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I am trying to solve the Schrodinger equation For a potential $V(r)$ defined for $ 0<r<R$ as $$V(r)=-V_0 $$ and zero everywhere else.

For wavefunction $u$ I can easily get to $$ u'' =-k^2u,$$ where $$k^2 = \frac {2m}{h}(V_0 +E).$$

I understand that the general solution to a differential equation of this form is $$u=A \sin(kr) +B \cos(kr) .$$

However, in my textbook the $\cos$ term is mysteriously dropped. Why should this be?

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    $\begingroup$ It's boundary condition. U(r) must be zero when r=0 and r=R. If u(0) = 0, you need to drop the cos term with equalising B=0. $\endgroup$ – aQuestion Feb 7 '15 at 12:14
  • $\begingroup$ For a radial part of 3D Schrödinger's equation you are missing a first derivative term. Otherwise your equation is 1D Schrödinger's equation. And for 3D radial equation you should get spherical Bessel functions, not trigonometric ones. $\endgroup$ – Ruslan Feb 7 '15 at 14:44
  • $\begingroup$ Possible duplicates: physics.stackexchange.com/q/90987/2451 , physics.stackexchange.com/q/134719/2451 and links therein. $\endgroup$ – Qmechanic Feb 7 '15 at 15:32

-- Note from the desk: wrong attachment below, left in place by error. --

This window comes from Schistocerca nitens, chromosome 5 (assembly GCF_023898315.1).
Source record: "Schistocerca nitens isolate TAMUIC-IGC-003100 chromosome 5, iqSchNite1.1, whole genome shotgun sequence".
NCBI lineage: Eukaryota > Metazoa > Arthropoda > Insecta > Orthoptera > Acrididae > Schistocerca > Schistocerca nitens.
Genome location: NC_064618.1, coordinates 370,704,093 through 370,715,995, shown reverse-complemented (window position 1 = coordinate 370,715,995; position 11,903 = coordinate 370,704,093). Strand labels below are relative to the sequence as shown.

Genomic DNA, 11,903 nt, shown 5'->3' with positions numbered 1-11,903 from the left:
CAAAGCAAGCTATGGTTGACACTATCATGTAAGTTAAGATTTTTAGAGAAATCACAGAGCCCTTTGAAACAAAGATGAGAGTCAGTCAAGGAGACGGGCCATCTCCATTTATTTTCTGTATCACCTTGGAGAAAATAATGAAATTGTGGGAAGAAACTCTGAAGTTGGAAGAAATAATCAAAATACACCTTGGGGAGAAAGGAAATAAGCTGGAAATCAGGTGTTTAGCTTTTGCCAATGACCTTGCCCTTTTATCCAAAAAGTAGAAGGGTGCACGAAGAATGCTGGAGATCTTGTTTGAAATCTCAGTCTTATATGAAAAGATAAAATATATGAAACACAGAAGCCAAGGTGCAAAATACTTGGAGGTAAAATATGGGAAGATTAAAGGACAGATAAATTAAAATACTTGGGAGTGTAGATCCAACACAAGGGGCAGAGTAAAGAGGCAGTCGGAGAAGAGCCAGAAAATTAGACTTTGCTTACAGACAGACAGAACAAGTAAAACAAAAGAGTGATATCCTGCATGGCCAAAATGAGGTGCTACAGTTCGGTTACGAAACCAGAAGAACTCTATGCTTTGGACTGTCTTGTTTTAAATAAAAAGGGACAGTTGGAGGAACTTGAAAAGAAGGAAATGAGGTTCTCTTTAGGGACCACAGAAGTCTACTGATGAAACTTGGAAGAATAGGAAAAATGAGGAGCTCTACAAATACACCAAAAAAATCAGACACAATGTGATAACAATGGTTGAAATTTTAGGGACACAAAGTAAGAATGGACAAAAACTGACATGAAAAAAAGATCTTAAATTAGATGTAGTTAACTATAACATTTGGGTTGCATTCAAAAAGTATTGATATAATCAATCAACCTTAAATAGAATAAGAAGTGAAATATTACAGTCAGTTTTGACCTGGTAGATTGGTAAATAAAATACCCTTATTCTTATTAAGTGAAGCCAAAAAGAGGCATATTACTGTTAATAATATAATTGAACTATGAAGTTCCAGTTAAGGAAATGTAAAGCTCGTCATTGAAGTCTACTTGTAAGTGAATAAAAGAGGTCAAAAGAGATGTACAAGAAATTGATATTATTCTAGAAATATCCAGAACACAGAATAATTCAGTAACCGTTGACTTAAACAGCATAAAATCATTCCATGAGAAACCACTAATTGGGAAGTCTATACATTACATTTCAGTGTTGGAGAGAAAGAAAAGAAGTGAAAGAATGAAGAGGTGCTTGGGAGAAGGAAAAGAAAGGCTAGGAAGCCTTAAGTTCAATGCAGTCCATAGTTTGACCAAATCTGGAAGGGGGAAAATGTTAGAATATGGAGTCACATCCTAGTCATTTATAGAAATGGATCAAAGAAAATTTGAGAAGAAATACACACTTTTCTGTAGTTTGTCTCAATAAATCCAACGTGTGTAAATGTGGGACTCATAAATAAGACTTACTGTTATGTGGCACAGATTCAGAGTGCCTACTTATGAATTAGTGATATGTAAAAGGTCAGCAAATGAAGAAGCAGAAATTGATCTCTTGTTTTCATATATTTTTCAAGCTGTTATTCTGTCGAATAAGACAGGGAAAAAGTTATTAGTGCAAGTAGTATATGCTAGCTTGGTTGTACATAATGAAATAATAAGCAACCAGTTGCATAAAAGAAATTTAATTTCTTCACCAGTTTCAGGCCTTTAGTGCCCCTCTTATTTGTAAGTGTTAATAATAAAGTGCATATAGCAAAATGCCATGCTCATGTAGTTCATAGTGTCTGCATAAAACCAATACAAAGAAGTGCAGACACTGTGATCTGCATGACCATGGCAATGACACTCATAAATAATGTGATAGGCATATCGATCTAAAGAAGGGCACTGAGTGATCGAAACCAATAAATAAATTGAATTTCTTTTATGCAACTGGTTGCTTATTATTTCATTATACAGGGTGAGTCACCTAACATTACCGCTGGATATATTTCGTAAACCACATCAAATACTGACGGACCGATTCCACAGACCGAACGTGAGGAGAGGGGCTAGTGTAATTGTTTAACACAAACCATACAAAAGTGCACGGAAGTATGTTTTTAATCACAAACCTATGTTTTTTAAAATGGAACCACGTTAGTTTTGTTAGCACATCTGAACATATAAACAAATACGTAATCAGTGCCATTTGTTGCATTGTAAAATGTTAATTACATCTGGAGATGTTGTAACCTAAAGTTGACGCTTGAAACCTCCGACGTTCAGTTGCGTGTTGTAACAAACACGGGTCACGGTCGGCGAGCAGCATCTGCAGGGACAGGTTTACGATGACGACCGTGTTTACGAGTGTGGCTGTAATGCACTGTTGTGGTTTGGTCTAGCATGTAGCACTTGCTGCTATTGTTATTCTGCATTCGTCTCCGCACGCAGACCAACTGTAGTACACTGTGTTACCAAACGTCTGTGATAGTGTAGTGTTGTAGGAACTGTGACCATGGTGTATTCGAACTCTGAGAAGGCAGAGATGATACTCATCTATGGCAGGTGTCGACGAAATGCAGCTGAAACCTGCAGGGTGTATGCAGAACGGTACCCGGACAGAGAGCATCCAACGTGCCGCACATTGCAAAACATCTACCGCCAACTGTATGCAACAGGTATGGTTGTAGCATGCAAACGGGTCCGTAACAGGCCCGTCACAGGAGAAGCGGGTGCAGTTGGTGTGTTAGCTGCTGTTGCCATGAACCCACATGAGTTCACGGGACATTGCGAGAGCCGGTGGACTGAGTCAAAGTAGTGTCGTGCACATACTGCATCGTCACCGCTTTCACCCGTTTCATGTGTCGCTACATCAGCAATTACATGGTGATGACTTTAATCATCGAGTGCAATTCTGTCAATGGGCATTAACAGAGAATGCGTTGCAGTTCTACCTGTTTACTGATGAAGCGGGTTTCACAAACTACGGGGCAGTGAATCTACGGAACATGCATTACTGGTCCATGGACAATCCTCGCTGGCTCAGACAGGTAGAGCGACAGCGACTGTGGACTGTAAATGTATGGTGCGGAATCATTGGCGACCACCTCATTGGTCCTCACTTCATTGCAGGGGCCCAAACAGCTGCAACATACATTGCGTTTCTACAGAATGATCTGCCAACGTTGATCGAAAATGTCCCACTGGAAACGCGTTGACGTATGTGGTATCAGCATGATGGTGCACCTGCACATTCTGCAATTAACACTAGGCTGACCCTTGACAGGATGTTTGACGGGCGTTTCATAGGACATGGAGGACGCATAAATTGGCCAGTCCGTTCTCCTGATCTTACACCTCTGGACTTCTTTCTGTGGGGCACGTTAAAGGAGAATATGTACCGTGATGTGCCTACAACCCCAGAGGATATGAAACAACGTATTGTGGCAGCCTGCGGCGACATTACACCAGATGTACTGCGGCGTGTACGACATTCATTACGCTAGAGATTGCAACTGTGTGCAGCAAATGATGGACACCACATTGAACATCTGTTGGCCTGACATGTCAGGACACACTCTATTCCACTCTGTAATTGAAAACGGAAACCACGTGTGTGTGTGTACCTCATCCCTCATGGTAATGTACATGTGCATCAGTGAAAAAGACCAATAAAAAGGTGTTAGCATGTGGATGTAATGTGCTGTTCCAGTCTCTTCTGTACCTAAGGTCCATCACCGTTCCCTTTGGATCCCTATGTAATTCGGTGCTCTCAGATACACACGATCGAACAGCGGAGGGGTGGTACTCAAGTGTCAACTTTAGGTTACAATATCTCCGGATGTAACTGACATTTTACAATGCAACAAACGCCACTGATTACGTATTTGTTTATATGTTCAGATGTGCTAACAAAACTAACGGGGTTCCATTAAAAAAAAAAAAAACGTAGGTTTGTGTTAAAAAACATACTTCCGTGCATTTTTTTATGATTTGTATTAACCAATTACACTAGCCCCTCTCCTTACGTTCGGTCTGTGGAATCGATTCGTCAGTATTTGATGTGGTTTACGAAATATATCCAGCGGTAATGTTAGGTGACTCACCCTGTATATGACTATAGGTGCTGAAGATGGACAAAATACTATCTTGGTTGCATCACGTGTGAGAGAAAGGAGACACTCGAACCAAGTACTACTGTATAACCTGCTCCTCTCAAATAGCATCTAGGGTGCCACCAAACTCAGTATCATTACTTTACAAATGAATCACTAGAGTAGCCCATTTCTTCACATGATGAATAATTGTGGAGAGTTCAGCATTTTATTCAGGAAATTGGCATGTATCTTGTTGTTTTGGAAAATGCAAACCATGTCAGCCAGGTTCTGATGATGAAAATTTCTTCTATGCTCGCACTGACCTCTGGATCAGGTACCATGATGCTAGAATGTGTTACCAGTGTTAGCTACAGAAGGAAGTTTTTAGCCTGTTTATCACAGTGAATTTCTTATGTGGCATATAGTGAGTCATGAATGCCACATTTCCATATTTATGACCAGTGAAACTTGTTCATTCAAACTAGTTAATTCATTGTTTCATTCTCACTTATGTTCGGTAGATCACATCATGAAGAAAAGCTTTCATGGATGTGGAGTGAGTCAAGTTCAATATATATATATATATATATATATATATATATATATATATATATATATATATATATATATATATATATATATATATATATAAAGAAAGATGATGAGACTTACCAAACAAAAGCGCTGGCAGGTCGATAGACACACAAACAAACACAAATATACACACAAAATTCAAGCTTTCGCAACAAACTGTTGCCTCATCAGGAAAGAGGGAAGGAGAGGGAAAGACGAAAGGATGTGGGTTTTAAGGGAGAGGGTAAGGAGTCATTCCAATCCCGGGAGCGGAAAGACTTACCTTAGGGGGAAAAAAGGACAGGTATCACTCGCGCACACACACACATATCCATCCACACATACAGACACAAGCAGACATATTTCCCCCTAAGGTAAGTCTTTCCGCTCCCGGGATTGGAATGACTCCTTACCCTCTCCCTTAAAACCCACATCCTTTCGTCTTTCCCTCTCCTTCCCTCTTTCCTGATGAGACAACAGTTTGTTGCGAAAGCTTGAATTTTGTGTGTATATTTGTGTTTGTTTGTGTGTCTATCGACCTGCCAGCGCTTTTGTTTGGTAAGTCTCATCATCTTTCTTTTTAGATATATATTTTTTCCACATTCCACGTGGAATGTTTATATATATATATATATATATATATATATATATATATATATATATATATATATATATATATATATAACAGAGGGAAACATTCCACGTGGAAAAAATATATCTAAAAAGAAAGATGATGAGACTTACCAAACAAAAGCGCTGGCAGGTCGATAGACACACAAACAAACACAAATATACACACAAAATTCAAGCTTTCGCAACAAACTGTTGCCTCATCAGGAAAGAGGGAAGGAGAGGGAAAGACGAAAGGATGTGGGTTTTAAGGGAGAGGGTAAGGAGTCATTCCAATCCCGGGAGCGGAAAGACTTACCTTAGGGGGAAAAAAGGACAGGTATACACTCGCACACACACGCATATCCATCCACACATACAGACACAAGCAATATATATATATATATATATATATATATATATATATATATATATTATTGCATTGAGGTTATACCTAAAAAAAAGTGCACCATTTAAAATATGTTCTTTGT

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It's just an Ansatz and as long as it fulfills the given homogeneous ordinary differantial equation it's OK to use it. In the end you'll get the same results with the more general formula you gave because at one point (e.g. when inserting initial or boundary conditions) your B turns out to be 0.

The most general (correct me if I'm wrong) Ansatz would be something like:

$u(r)=\sum_i C_i\exp\left(\lambda_ir\right)$

Then your problem transforms to:

$\lambda^2=-k^2 \Rightarrow \lambda_{1,2}=\pm ik$

and your $u(r)$ is nothing else than a sum of $\sin(kr)$ and $\cos(kr)$.

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